Additive manufacturing technology, also called 3D printing, enables the construction of customised structures not possible with traditional fabrication methods. 3D printing for medical applications is expanding rapidly and is expected to revolutionize healthcare. For instance, nowadays many personalised healthcare products, e.g. joint implants, dental implants, personalised pharmaceutical drugs, are made by 3D printing. However, a barrier that impedes the increased uptake of 3D printed products to be used as more critical parts is their quality control and verification. Particularly, metrology is essential to ensure that products have correct geometries in all scales to achieve the desired function. Traditional tactile and optical metrology techniques are of limited use due to the light-of-sight restriction. This project will investigate how to use XCT to measure healthcare products, and to develop a set of characterisation methods to evaluate their dimensional accuracy, surface roughness and structural compliance.

(1) Dimensional accuracy The dimensions of customised healthcare products are patient-specific, which allows products to be personalised to match each patient’s individual needs. The measurement and assessment of dimensions of healthcare products are challenging, particularly for products with freeform shapes and lattice/porous structures. Effective approaches to evaluate dimensional geometry of healthcare products with complex shapes will be investigated.

(2) Surface roughness Surface roughness is playing a critical role in boosting functional performance of healthcare products, e.g. osseointegration of joint implants. As-built 3D printed surface is usually rough and often presents various surface topography depending on building orientation, layer thick as well as other relevant process parameters. Assessment of surface roughness in region of interest and the global uniformity using XCT will be investigated.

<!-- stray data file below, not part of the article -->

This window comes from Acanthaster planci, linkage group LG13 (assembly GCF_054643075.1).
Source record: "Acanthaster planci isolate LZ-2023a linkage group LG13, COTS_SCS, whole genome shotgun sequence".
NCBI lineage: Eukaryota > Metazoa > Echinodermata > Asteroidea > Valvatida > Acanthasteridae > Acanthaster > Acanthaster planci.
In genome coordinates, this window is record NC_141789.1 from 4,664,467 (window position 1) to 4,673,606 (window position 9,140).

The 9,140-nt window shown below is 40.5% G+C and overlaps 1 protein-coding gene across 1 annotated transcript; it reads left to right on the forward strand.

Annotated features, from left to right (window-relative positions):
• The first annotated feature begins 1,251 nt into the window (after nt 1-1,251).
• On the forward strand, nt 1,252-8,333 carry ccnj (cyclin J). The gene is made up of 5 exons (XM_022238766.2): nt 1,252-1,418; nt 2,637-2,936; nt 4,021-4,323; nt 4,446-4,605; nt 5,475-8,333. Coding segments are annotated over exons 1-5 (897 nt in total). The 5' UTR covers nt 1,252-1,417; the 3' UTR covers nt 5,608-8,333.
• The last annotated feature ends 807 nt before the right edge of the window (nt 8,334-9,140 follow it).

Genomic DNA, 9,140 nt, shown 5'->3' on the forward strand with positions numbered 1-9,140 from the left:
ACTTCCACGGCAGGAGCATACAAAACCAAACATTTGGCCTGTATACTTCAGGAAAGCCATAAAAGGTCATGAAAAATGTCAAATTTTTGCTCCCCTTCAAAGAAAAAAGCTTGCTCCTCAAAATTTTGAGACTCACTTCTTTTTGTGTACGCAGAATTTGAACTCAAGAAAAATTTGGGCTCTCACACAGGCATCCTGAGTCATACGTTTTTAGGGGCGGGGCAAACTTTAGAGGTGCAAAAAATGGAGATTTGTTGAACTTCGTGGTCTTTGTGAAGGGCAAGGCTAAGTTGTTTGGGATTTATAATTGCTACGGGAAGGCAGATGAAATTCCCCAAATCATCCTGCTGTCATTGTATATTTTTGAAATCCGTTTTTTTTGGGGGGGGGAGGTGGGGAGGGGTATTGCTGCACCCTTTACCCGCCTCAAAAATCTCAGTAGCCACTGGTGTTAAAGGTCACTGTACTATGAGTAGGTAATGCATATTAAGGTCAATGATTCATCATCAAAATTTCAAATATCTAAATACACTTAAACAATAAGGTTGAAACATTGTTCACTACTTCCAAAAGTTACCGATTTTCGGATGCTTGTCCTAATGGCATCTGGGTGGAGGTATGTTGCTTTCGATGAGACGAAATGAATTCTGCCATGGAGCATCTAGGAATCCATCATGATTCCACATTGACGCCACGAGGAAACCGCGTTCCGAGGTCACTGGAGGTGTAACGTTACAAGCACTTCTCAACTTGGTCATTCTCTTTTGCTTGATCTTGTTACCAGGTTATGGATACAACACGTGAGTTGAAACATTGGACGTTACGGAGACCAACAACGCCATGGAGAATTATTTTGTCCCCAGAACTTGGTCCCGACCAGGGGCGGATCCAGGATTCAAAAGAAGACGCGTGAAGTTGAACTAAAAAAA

(3) Structural compliance For healthcare products with lattice and porous structures (e.g. porous scaffold in bone implant and porous lattice for drug release), structural compliance is directly relevant to product’s functioning. The connectivity of lattice cells, porosity rate, pore size distribution, surface areas and structure volume directly influence component’s function, e.g. stiffness, permeability. The evaluation of these measurands using XCT and their relation to functional performance will be investigated.

(4) Case studies A key case study will be to use XCT to quantitatively analyse the internal microstructure of AM lattice structure intended for drug delivery applications. This is via a UoH internal collaboration project with the School of Applied Science.

Funding

Please see our Research Scholarships page to find out about funding or studentship options available.

Deadline

Our standard University deadlines apply. Please see our Deadlines for Applications page to find out more.

Supervisors

How to apply

Outline